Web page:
Even if an employee works overtime, you should require that he or she start each day at the designated starting time. Make no exceptions to standard or flex-time working hours unless the circumstances are extraordinary.

Phones
Avoid setting policies regarding personal phone usage, local or long-distance. The results of no policy may be reflected in your phone bills but the results of a specific policy will be reflected in employee attitude. You will be viewed as petty and, for this, employees will resent you.

Obviously, if a particular employee abuses your liberal phone policies action is called for. Sometimes a chat will do or you may have to make it difficult for the employee to access the phone altogether. Termination should not be an option if the employee performs satisfactorily otherwise.

Romance
There will always be dating in the workplace, whether you like it or not. This is especially true if you have young, single employees on staff. And, however unfortunate, it may even happen if you only happen to employ married people.

It certainly seems intrusive to regulate people’s personal lives. Weigh the considerations and make your own decision. Things do get sticky in office romances—especially if the romance isn’t between peers. If a supervisor dates a reporting staff member, the staff member may receive a glowing, but undeserved, performance review. Or, in the event of a breakup between someone in management and someone on staff, a recommendation that the staff member be dismissed for “unmanageable behavior” might result. Issues of sexual harassment might be raised if a staff employee declines to date someone in management. Because these types of situations breed tension and much worse, you may want to consider prohibiting management from dating anyone who reports to them directly.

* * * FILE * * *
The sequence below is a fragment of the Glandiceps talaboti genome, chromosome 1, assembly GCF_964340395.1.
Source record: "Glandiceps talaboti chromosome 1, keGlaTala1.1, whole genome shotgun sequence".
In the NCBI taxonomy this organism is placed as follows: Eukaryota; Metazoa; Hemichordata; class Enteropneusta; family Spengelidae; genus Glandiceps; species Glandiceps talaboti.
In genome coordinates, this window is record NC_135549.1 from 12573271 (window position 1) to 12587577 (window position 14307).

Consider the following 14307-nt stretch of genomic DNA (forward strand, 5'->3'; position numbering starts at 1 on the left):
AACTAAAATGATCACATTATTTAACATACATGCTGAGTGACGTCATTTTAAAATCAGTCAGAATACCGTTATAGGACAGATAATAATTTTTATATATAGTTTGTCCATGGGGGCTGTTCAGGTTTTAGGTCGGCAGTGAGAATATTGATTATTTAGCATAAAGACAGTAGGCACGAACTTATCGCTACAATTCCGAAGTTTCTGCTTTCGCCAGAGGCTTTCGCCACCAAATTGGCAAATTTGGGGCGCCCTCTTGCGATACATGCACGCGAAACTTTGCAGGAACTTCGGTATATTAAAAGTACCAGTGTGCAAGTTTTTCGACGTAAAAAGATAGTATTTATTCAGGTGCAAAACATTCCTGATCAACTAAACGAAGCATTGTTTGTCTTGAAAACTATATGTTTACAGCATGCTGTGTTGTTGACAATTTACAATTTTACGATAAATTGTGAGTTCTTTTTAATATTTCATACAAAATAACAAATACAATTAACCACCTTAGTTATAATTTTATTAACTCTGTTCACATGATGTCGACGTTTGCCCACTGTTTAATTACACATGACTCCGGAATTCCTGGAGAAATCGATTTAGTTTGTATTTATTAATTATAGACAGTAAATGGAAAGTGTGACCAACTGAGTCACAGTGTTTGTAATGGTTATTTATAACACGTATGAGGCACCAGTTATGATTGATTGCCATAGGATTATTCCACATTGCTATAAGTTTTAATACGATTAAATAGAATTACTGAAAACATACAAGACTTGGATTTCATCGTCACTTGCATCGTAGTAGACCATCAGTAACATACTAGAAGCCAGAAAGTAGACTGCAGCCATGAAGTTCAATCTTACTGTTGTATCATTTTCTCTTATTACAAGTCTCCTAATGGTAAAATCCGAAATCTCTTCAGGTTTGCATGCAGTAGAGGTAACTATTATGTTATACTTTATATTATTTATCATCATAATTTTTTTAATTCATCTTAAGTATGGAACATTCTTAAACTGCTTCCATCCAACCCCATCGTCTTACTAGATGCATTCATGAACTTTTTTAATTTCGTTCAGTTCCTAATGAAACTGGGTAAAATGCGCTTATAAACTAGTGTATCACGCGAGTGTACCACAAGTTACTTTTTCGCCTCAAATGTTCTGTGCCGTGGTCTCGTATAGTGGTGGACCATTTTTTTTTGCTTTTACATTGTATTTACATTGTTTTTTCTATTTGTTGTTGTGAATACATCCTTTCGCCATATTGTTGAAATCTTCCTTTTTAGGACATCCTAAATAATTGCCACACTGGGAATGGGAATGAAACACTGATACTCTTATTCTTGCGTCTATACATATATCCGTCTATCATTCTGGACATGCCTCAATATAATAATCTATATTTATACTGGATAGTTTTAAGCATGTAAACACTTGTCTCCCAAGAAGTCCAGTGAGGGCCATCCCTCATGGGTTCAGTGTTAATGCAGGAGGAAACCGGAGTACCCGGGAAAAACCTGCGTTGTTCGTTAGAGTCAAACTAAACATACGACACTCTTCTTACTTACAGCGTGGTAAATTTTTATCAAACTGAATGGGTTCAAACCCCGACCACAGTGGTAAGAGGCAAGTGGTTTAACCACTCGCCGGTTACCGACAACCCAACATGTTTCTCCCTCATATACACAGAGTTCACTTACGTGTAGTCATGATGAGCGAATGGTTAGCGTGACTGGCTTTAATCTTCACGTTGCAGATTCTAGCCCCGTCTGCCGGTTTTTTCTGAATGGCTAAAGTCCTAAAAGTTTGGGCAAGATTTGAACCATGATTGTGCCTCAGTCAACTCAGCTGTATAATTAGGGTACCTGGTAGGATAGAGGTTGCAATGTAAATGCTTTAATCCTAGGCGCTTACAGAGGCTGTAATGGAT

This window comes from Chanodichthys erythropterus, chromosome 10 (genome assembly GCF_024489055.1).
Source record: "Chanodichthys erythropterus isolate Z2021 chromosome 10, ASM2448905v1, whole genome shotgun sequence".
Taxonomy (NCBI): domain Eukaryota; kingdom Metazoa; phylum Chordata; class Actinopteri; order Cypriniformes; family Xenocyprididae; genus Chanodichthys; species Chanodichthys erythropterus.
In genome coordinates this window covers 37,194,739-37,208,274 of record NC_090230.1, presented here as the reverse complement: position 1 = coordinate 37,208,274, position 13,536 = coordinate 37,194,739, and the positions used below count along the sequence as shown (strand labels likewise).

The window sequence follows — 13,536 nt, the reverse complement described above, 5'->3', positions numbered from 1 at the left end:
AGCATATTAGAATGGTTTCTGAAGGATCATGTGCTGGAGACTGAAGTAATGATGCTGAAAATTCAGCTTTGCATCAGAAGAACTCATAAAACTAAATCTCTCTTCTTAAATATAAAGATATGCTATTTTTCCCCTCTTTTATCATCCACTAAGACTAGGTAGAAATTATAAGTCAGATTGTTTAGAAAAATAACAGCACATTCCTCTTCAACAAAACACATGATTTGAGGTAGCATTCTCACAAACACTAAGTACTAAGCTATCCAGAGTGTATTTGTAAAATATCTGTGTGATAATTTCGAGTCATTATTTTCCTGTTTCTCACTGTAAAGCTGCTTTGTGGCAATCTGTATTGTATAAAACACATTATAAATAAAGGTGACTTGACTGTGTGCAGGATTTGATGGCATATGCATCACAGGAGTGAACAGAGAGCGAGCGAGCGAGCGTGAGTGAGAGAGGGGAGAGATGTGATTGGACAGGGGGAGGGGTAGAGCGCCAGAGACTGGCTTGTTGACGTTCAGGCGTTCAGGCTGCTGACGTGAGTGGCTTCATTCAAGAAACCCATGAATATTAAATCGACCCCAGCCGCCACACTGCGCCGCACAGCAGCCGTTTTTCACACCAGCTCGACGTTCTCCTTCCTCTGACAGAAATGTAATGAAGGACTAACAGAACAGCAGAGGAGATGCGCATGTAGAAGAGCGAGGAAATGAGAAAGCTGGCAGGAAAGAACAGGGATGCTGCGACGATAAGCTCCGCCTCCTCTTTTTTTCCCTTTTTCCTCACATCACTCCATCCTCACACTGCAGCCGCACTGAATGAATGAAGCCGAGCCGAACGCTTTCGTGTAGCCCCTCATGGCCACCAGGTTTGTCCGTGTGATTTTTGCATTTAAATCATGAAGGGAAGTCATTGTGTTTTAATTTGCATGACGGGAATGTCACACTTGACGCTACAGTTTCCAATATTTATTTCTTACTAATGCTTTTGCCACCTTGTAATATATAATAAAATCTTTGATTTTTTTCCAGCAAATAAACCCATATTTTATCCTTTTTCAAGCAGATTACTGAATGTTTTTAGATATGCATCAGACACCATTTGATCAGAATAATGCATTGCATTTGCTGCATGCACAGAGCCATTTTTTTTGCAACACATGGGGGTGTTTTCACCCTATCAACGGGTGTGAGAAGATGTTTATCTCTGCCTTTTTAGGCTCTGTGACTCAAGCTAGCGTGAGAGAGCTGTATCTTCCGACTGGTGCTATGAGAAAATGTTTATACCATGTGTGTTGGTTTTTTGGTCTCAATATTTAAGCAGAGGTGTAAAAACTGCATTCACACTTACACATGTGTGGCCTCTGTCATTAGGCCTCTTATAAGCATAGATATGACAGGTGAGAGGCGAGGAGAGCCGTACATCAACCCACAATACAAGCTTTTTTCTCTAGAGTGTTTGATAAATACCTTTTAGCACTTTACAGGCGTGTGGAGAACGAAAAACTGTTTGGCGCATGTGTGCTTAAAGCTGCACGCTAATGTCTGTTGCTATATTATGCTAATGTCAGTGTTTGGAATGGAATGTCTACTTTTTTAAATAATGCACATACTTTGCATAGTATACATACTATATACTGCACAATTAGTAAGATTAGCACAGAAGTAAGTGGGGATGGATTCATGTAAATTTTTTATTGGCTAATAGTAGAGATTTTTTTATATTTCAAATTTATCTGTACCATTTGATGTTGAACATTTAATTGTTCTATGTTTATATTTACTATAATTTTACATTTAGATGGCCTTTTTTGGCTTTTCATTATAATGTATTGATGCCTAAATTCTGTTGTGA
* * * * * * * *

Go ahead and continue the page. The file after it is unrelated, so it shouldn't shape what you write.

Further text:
Smoking
More and more workplaces in more and more areas are being deemed smoke-free by law. Nonsmokers like and greatly appreciate smoke- free working environments, but this can be a tremendous source of tension for smokers.

You need to state a clear smoking policy. If one person smokes, you aren’t working in a smoke-free environment.